We have an increase in available knowledge, perhaps, but I see no increase in common sense or level-headed thinking – quite the opposite. I see an ever-accelerating increase in lunacy, PC, groupthink, and intellectual terrorism. Recent psychological surveys show that we’re crazier than ever and obviously PC codes are growing exponentially.

      Not having read Kling’s book, it sounds like he’s repeating a popular meme, to wit, “If such-and-such technology had existed, such-and-such dictatorship would never have come to power.”

  6. Gian says:

    Two counter-examples
    1) Declaration and energetic pursuit of war: has not the conduct of war essentially determined by elected govt? Does not the president decides if to pursue a war (i.e no war after provocations in 1990’s vs wars after 9/11

    2) Health Reform: The permanent Govt was same in 2007 and 2009. But the elected Govt had blocked Health Care reforms earlier but decided to pursue in 2009. You can not say that it is the Permanent Govt that caused Health Care reforms.

    • Steve Johnson says:

      Both quite flawed.

      Re 1.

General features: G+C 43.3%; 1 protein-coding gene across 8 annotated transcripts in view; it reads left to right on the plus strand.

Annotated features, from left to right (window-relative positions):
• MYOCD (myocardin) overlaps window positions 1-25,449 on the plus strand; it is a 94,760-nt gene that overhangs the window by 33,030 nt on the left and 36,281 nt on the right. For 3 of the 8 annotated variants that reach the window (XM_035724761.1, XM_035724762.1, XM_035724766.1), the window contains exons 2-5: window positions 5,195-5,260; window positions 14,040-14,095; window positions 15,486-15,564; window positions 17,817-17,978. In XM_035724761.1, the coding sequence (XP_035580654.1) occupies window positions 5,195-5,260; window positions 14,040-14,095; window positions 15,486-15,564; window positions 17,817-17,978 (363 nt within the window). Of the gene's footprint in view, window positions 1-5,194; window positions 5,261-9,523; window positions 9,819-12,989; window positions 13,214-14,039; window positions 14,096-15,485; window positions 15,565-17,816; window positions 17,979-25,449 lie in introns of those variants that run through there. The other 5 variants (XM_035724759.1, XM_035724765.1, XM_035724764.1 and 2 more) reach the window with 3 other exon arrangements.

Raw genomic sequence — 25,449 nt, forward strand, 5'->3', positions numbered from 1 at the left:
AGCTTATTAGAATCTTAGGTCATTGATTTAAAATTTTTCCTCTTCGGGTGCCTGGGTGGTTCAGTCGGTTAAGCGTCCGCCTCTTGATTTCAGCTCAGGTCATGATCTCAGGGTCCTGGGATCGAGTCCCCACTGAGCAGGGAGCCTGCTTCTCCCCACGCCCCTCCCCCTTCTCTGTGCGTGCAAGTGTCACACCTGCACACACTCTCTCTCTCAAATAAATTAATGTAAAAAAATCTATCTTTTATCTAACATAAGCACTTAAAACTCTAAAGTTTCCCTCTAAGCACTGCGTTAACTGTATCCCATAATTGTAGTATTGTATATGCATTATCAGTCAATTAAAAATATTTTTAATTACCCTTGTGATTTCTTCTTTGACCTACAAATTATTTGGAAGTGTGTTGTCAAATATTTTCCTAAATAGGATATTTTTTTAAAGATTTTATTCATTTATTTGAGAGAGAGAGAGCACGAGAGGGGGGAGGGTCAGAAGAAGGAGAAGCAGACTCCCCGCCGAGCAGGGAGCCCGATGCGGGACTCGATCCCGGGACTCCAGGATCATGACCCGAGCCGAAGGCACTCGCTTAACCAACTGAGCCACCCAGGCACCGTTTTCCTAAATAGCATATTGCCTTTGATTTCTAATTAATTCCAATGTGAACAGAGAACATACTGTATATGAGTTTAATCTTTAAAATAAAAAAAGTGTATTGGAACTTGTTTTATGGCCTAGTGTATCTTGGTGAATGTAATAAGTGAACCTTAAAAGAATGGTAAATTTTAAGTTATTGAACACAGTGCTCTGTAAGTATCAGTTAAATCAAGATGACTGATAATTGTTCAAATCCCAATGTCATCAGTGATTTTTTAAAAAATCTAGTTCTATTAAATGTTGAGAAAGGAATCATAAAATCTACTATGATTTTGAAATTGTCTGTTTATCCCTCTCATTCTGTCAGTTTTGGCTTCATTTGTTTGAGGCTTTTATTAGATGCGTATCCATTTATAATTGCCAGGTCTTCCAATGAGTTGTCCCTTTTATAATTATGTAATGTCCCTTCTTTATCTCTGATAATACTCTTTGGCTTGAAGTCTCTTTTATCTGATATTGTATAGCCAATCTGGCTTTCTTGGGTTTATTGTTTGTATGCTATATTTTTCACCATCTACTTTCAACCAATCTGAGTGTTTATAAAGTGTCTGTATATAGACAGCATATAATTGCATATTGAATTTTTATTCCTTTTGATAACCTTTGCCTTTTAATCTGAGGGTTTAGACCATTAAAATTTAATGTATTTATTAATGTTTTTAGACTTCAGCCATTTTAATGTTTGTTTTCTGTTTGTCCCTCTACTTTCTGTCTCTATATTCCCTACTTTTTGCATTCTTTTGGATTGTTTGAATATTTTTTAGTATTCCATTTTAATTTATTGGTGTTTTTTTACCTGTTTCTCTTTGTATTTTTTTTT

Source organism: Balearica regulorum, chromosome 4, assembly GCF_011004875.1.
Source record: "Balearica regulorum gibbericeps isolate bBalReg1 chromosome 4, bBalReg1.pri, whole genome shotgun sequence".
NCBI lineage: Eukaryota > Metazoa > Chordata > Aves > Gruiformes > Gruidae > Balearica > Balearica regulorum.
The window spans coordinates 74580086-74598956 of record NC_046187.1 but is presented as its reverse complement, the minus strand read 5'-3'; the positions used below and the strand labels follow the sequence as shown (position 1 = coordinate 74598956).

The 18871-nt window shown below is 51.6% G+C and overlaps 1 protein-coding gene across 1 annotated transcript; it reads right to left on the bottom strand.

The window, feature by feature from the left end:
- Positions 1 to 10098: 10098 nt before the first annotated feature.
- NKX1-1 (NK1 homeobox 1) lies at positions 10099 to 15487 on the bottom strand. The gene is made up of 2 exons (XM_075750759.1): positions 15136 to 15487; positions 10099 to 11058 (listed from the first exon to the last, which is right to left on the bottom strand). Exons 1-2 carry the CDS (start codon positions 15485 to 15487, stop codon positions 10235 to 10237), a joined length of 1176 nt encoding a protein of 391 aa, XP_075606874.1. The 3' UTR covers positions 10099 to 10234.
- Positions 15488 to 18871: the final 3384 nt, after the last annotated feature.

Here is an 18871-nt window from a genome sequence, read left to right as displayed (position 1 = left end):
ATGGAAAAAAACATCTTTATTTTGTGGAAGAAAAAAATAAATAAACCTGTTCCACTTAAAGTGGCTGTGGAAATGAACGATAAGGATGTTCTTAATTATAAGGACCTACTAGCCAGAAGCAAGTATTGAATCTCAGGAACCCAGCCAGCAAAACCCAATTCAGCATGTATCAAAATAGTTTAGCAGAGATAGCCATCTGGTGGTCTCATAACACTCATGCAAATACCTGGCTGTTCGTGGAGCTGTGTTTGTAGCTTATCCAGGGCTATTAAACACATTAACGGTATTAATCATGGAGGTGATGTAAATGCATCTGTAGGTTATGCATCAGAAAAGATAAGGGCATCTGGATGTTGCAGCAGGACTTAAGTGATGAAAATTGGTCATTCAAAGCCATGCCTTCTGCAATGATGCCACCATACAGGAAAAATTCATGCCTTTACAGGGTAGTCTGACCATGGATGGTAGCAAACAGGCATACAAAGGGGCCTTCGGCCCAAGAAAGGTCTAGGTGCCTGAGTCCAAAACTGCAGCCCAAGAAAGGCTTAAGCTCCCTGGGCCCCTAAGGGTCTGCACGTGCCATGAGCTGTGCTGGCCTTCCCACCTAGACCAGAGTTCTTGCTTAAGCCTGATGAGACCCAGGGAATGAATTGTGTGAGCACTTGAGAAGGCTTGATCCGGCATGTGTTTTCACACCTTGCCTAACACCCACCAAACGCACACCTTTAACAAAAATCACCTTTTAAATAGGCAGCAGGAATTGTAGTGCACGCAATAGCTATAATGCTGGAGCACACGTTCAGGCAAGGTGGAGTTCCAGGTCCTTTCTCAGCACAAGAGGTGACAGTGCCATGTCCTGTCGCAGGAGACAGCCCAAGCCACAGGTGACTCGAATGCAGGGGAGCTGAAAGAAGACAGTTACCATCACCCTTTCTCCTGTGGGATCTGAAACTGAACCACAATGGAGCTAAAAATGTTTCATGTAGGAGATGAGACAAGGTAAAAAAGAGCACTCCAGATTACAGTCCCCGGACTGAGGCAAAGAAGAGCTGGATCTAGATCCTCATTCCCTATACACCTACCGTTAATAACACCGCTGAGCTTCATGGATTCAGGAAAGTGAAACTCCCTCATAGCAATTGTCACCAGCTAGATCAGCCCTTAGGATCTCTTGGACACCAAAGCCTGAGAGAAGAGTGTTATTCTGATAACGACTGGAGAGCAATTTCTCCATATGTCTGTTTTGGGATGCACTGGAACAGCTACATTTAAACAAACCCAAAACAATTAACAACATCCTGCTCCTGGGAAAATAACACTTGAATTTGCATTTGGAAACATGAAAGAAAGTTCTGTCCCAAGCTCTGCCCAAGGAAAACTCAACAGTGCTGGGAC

After 9/11 (to vastly simplify) Bush wanted to invade some country and the country wanted to invade somewhere as well. The defense bureaucracy was ready to invade Iraq and at least in part convinced that it was necessary so the debate became about whether or not USG should invade Iraq. There wasn’t a debate about invading Egypt or Saudi Arabia, was there? The bureaucracy set the terms of the debate then left it up for plebiscite. Of course, the bureaucracy that decided to invade Iraq had plenty of influence over the debate through giving press briefings to reporters like Judith Miller, interviews for news programs, etc. Who was on the “other” side? No one really – Iraq wasn’t really a client of the State Department – therefore there was no bureaucracy set up to perform the task of not invading Iraq. Most of the rest of the anti-American leaders of the world have a bureaucracy dedicated to ensuring they aren’t invaded.